• Shakshuka (eggs with onions, tomatoes and spices like turmeric and chili powder)
• Smoked salmon waffles
• Goat cheese blintzes
• Whole wheat challah with apricots (or other fruit)
• Cereals
• Yogurt
• Fruit
• Waffles/French Toast
• Salads
• Pastries
• Coffee/Tea/Juice
• Kasha (cereal)

It is important to note here that breakfast never includes any type of meat unless it is fish as meat is never mixed with dairy dishes. Pork is completely forbidden for the Jewish who follow kosher dietary restrictions.

Lunch

• Turkey meatloaf
• Grilled salmon,
• Noodle kugel,
• Miso glazed cod,
• Potato and carrot latkes,
• Matzo balls,
• Salads,
• Chicken soup,
• Dumplings,
• Hot deli sandwiches.
• Borscht (soup).

Snacks: a small selection includes:

• Knishe (pastry with filling like potato, meat, etc.).
• Kichel (cake cookie)
• Blintzes (thin pancakes)
• Cookies,
• Tea/Coffee
• Rugelach (mini croissant pastry)

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Dinner: 

• Roasted chicken with vegetables,
• Braised short ribs,
• Meatball curry,
• Herb roasted chicken,
• Brisket,
• Matzo balls,
• Fish dishes (Gefilte – most popular)
• Braised lamb shanks,
• Corned beef,
• Pickled herring,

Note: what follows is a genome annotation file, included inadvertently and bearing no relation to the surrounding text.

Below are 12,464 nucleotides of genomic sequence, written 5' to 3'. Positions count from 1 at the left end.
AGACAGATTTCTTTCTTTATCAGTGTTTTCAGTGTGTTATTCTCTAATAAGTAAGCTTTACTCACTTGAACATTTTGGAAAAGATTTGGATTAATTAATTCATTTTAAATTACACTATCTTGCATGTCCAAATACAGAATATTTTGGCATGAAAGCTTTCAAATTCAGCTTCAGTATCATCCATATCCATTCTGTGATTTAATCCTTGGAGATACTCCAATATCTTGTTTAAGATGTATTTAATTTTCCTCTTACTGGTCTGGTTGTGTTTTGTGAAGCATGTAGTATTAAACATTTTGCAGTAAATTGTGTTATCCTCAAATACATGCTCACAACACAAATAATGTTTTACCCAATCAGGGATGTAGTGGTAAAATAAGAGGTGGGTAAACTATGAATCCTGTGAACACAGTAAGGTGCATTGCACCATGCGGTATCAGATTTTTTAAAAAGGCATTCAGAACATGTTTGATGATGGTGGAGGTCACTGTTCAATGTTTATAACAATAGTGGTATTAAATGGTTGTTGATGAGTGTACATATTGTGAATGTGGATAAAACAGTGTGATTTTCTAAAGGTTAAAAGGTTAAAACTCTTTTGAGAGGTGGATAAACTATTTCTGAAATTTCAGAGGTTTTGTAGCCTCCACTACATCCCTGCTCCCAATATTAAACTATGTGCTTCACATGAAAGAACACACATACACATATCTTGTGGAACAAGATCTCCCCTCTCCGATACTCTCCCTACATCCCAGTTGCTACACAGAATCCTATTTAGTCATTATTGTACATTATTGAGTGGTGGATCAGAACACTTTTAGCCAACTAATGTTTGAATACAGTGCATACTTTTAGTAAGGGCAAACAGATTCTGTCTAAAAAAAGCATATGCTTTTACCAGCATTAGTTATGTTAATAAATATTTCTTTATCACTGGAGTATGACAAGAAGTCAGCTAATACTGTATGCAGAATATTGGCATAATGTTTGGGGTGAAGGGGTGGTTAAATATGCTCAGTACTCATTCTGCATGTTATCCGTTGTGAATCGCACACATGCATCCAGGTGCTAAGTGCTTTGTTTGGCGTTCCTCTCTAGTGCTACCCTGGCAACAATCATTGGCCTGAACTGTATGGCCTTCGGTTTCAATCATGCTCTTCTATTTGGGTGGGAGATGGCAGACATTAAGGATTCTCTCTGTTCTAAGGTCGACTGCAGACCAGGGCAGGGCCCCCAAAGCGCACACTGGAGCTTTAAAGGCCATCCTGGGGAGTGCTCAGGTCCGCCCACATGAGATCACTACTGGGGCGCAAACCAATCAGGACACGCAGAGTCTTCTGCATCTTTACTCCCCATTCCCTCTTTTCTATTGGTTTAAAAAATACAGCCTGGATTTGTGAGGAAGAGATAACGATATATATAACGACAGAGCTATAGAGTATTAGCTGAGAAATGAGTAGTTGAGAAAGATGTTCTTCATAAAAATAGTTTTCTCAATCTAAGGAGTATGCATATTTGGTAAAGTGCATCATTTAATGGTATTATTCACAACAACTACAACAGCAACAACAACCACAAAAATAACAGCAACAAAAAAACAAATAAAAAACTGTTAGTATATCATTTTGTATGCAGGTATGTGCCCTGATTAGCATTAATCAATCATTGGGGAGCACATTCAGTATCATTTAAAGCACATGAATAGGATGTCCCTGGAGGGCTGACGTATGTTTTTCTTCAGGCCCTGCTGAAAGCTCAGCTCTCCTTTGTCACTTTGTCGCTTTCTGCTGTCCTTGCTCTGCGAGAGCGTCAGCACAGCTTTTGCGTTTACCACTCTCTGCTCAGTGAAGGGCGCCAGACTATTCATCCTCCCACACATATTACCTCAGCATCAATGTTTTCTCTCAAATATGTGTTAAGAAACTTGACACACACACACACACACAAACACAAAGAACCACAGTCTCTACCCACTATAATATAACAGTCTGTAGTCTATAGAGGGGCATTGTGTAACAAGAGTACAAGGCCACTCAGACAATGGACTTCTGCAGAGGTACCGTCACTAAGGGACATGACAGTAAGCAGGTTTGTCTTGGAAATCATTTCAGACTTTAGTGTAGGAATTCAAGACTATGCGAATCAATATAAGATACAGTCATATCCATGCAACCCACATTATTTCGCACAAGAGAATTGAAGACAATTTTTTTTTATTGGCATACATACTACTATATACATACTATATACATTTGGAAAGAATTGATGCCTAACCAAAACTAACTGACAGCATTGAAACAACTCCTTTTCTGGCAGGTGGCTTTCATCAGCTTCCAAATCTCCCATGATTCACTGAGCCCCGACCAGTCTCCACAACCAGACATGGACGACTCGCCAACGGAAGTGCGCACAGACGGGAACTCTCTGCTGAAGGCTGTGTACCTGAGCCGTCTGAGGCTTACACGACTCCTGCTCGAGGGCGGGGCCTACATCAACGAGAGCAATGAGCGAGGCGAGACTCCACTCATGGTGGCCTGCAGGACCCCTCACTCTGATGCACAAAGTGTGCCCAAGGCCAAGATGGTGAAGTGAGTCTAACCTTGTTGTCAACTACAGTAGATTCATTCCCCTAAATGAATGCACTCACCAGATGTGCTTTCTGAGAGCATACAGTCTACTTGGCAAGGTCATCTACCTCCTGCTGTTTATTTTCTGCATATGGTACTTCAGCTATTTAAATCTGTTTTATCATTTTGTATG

• Kugel (flat casserole)
• Dumplings.

Desserts:

• Apple fritters,
• Cheesecake,
• Macaroons,
• Apple Kuchen (coffee cake),
• Cookies,
• Sufganiyot (jelly filled donut)
• Chocolate/Candy,
• Cupcakes and Muffins,
• Pies and pastries,
• Fruit desserts.

 

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Drinks:

• Hot chocolate,
• Sangria,
• Smoothies,
• Iced coffee,
• Lemonade,
• Apple drinks,
• Hot coffee

Holiday Menus

Hanukkah

Holiday that commemorates the rededication of the Holy Temple in Jerusalem during the Maccabean Revolt against the Seleucid Empire. This holiday is observed for eight days and eight nights. Traditional food is often latkes which is a potato pancake made with salt and pepper, eggs, potatoes and flour.

Passover:

Holiday that commemorates the emancipation of the Israelites from slavery in ancient Egypt. Traditional dishes may include: ratatouille, salmon patties, sweet and sour meatballs, latkes, chocolate cake, chicken soup, vegetable cutlets, veal with peppers, meat loaf and toasted matzo farfel.